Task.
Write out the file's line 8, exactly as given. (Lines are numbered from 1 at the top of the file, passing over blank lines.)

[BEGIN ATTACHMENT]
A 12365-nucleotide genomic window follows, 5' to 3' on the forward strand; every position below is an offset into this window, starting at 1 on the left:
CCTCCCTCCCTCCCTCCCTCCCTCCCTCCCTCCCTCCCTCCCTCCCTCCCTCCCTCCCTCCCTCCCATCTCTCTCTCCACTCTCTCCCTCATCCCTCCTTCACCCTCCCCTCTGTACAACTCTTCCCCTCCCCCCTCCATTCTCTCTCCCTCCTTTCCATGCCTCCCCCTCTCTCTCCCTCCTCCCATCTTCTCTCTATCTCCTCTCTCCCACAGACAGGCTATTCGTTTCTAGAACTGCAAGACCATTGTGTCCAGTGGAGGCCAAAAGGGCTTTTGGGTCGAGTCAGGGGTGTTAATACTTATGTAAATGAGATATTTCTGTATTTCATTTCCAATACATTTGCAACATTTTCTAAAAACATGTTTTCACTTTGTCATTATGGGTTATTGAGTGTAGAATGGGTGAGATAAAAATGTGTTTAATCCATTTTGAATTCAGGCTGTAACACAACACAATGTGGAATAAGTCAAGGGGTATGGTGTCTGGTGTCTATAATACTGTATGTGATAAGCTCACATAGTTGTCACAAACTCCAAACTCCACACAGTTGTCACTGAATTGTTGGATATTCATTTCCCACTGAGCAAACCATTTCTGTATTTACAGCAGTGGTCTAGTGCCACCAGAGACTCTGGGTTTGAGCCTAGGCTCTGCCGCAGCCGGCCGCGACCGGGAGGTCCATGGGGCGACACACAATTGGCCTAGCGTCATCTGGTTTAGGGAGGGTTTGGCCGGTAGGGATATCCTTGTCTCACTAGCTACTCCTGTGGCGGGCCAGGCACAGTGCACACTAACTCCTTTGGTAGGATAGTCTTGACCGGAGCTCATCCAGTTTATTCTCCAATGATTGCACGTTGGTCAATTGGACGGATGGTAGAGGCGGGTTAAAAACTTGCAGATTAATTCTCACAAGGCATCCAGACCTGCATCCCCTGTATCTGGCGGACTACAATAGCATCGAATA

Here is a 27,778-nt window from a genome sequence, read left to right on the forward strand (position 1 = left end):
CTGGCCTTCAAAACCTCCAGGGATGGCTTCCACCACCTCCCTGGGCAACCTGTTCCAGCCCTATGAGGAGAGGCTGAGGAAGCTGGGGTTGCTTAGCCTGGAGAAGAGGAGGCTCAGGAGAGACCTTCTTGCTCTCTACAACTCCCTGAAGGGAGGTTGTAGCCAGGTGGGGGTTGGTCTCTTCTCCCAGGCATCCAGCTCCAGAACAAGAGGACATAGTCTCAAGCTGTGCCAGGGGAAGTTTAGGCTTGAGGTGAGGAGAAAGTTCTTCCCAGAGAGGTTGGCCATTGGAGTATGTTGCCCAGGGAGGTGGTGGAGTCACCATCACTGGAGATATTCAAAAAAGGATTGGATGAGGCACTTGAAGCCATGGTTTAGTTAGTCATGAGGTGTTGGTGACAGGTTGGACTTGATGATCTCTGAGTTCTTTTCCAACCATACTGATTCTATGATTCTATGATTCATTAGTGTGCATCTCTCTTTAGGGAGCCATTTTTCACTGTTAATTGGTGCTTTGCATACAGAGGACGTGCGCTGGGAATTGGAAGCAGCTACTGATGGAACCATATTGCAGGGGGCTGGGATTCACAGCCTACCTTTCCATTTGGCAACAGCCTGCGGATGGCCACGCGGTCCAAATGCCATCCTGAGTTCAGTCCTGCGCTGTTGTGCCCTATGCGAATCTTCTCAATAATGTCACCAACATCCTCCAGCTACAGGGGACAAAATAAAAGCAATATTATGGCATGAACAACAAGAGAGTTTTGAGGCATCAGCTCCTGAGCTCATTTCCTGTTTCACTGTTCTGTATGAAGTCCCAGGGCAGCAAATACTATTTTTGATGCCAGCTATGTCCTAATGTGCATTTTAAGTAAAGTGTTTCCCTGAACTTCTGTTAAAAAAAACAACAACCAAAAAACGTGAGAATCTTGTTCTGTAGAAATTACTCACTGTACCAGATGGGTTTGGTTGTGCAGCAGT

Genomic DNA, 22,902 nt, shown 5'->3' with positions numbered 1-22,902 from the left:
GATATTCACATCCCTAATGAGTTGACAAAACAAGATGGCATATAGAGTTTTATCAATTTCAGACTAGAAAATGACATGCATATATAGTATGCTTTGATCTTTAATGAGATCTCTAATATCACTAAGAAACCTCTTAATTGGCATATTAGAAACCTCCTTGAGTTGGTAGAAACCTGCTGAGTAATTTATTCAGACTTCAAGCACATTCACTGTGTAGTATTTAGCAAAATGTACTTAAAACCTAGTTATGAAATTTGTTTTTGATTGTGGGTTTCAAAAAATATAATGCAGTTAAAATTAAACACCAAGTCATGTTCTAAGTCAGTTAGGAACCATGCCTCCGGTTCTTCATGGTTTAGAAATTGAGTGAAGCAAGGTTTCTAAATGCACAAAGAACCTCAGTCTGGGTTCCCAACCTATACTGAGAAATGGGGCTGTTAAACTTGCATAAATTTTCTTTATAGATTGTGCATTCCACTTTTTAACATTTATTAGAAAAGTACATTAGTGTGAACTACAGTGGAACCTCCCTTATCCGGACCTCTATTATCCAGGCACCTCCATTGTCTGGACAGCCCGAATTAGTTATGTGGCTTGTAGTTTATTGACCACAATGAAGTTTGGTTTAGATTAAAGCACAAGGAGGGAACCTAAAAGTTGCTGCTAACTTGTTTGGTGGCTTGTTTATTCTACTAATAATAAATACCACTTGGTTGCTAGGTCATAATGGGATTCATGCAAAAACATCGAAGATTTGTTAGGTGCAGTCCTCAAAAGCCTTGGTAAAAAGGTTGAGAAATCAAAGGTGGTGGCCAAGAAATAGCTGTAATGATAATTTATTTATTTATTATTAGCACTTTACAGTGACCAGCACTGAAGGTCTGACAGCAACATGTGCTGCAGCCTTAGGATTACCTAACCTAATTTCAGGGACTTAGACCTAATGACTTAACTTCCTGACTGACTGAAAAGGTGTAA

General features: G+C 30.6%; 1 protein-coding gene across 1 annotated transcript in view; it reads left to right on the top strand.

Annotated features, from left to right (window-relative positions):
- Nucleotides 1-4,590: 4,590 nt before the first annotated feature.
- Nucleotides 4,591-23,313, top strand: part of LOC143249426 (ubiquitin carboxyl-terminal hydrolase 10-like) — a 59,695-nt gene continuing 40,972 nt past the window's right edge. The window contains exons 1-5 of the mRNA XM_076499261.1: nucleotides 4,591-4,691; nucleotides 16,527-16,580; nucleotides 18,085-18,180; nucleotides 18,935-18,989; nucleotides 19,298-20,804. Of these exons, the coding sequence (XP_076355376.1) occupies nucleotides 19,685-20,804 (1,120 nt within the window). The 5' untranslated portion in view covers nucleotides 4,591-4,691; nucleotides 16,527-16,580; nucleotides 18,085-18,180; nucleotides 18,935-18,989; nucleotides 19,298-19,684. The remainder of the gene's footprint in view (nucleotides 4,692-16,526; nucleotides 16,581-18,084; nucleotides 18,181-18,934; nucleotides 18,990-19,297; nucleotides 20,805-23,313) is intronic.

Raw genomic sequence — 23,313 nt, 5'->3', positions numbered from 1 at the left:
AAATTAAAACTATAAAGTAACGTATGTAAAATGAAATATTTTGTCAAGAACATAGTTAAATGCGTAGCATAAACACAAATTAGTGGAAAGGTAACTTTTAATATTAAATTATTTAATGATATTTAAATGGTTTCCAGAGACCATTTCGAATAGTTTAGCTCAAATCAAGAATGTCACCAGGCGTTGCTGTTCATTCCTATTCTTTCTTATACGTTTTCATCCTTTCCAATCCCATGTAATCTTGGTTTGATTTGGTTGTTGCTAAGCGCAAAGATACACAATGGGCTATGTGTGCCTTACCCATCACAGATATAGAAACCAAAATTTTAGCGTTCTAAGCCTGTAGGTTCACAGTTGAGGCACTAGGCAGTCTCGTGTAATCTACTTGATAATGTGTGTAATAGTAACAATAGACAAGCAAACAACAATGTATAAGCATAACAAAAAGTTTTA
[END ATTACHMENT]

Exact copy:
Annotated features, from left to right (window-relative positions):